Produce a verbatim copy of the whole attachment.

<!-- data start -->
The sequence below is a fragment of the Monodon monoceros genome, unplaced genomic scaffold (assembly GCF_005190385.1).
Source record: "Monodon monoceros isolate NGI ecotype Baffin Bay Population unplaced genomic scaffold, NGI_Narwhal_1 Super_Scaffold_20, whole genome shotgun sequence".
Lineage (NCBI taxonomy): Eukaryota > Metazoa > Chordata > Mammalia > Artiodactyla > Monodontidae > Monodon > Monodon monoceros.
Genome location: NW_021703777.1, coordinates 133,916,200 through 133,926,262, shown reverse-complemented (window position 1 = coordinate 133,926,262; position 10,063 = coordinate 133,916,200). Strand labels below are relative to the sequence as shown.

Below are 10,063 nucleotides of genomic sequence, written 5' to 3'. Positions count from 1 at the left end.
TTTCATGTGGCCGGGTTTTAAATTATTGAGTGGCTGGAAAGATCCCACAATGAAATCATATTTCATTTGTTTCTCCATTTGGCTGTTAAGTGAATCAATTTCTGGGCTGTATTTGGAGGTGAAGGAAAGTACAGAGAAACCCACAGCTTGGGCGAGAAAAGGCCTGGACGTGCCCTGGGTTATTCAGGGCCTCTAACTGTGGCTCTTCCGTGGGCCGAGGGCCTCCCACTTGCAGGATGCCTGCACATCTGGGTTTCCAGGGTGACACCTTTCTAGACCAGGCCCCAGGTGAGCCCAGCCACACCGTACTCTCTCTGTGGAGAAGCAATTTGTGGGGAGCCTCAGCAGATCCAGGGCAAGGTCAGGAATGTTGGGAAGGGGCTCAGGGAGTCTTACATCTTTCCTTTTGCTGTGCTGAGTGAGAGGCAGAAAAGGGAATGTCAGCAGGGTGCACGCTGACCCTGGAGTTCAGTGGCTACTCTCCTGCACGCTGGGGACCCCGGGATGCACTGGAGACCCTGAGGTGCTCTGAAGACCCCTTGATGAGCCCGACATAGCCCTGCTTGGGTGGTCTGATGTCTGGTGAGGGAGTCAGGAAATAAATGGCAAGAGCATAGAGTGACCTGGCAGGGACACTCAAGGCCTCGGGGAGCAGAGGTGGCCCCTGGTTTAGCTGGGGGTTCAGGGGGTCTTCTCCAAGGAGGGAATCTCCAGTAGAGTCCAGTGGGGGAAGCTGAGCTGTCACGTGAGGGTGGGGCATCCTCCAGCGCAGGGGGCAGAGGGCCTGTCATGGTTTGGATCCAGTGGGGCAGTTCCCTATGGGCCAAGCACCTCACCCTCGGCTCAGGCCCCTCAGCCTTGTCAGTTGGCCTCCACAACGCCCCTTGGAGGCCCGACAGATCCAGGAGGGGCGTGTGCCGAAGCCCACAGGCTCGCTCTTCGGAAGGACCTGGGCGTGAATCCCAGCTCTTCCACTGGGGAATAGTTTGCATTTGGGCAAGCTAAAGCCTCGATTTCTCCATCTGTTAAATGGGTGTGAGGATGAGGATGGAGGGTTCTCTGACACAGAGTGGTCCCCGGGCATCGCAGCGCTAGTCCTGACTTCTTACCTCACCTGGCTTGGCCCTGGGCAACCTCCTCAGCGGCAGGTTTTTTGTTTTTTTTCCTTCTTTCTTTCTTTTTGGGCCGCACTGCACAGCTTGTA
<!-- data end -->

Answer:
The sequence below is a fragment of the Monodon monoceros genome, unplaced genomic scaffold (assembly GCF_005190385.1).
Source record: "Monodon monoceros isolate NGI ecotype Baffin Bay Population unplaced genomic scaffold, NGI_Narwhal_1 Super_Scaffold_20, whole genome shotgun sequence".
Lineage (NCBI taxonomy): Eukaryota > Metazoa > Chordata > Mammalia > Artiodactyla > Monodontidae > Monodon > Monodon monoceros.
Genome location: NW_021703777.1, coordinates 133,916,200 through 133,926,262, shown reverse-complemented (window position 1 = coordinate 133,926,262; position 10,063 = coordinate 133,916,200). Strand labels below are relative to the sequence as shown.

Below are 10,063 nucleotides of genomic sequence, written 5' to 3'. Positions count from 1 at the left end.
TTTCATGTGGCCGGGTTTTAAATTATTGAGTGGCTGGAAAGATCCCACAATGAAATCATATTTCATTTGTTTCTCCATTTGGCTGTTAAGTGAATCAATTTCTGGGCTGTATTTGGAGGTGAAGGAAAGTACAGAGAAACCCACAGCTTGGGCGAGAAAAGGCCTGGACGTGCCCTGGGTTATTCAGGGCCTCTAACTGTGGCTCTTCCGTGGGCCGAGGGCCTCCCACTTGCAGGATGCCTGCACATCTGGGTTTCCAGGGTGACACCTTTCTAGACCAGGCCCCAGGTGAGCCCAGCCACACCGTACTCTCTCTGTGGAGAAGCAATTTGTGGGGAGCCTCAGCAGATCCAGGGCAAGGTCAGGAATGTTGGGAAGGGGCTCAGGGAGTCTTACATCTTTCCTTTTGCTGTGCTGAGTGAGAGGCAGAAAAGGGAATGTCAGCAGGGTGCACGCTGACCCTGGAGTTCAGTGGCTACTCTCCTGCACGCTGGGGACCCCGGGATGCACTGGAGACCCTGAGGTGCTCTGAAGACCCCTTGATGAGCCCGACATAGCCCTGCTTGGGTGGTCTGATGTCTGGTGAGGGAGTCAGGAAATAAATGGCAAGAGCATAGAGTGACCTGGCAGGGACACTCAAGGCCTCGGGGAGCAGAGGTGGCCCCTGGTTTAGCTGGGGGTTCAGGGGGTCTTCTCCAAGGAGGGAATCTCCAGTAGAGTCCAGTGGGGGAAGCTGAGCTGTCACGTGAGGGTGGGGCATCCTCCAGCGCAGGGGGCAGAGGGCCTGTCATGGTTTGGATCCAGTGGGGCAGTTCCCTATGGGCCAAGCACCTCACCCTCGGCTCAGGCCCCTCAGCCTTGTCAGTTGGCCTCCACAACGCCCCTTGGAGGCCCGACAGATCCAGGAGGGGCGTGTGCCGAAGCCCACAGGCTCGCTCTTCGGAAGGACCTGGGCGTGAATCCCAGCTCTTCCACTGGGGAATAGTTTGCATTTGGGCAAGCTAAAGCCTCGATTTCTCCATCTGTTAAATGGGTGTGAGGATGAGGATGGAGGGTTCTCTGACACAGAGTGGTCCCCGGGCATCGCAGCGCTAGTCCTGACTTCTTACCTCACCTGGCTTGGCCCTGGGCAACCTCCTCAGCGGCAGGTTTTTTGTTTTTTTTCCTTCTTTCTTTCTTTTTGGGCCGCACTGCACAGCTTGTA